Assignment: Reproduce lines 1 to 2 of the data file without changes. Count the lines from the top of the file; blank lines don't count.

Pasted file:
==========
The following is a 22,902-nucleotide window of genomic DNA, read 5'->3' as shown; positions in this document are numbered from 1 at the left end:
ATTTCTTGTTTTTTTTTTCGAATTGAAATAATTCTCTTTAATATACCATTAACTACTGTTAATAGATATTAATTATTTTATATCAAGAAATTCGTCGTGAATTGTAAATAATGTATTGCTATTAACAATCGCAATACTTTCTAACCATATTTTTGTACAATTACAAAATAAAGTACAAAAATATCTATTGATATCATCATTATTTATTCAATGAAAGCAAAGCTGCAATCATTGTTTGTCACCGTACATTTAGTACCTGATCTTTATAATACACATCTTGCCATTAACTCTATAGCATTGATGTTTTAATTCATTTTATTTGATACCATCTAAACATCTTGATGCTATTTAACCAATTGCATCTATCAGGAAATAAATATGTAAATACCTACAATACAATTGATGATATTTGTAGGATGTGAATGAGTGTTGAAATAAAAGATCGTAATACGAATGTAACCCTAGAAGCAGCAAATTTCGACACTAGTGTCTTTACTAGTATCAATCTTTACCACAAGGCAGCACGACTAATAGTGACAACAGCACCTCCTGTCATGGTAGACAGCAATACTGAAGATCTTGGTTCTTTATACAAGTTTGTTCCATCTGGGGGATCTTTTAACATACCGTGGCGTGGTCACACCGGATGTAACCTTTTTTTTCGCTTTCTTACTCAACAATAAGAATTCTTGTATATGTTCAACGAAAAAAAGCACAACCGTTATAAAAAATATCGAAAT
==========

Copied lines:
The following is a 22,902-nucleotide window of genomic DNA, read 5'->3' as shown; positions in this document are numbered from 1 at the left end:
ATTTCTTGTTTTTTTTTTCGAATTGAAATAATTCTCTTTAATATACCATTAACTACTGTTAATAGATATTAATTATTTTATATCAAGAAATTCGTCGTGAATTGTAAATAATGTATTGCTATTAACAATCGCAATACTTTCTAACCATATTTTTGTACAATTACAAAATAAAGTACAAAAATATCTATTGATATCATCATTATTTATTCAATGAAAGCAAAGCTGCAATCATTGTTTGTCACCGTACATTTAGTACCTGATCTTTATAATACACATCTTGCCATTAACTCTATAGCATTGATGTTTTAATTCATTTTATTTGATACCATCTAAACATCTTGATGCTATTTAACCAATTGCATCTATCAGGAAATAAATATGTAAATACCTACAATACAATTGATGATATTTGTAGGATGTGAATGAGTGTTGAAATAAAAGATCGTAATACGAATGTAACCCTAGAAGCAGCAAATTTCGACACTAGTGTCTTTACTAGTATCAATCTTTACCACAAGGCAGCACGACTAATAGTGACAACAGCACCTCCTGTCATGGTAGACAGCAATACTGAAGATCTTGGTTCTTTATACAAGTTTGTTCCATCTGGGGGATCTTTTAACATACCGTGGCGTGGTCACACCGGATGTAACCTTTTTTTTCGCTTTCTTACTCAACAATAAGAATTCTTGTATATGTTCAACGAAAAAAAGCACAACCGTTATAAAAAATATCGAAAT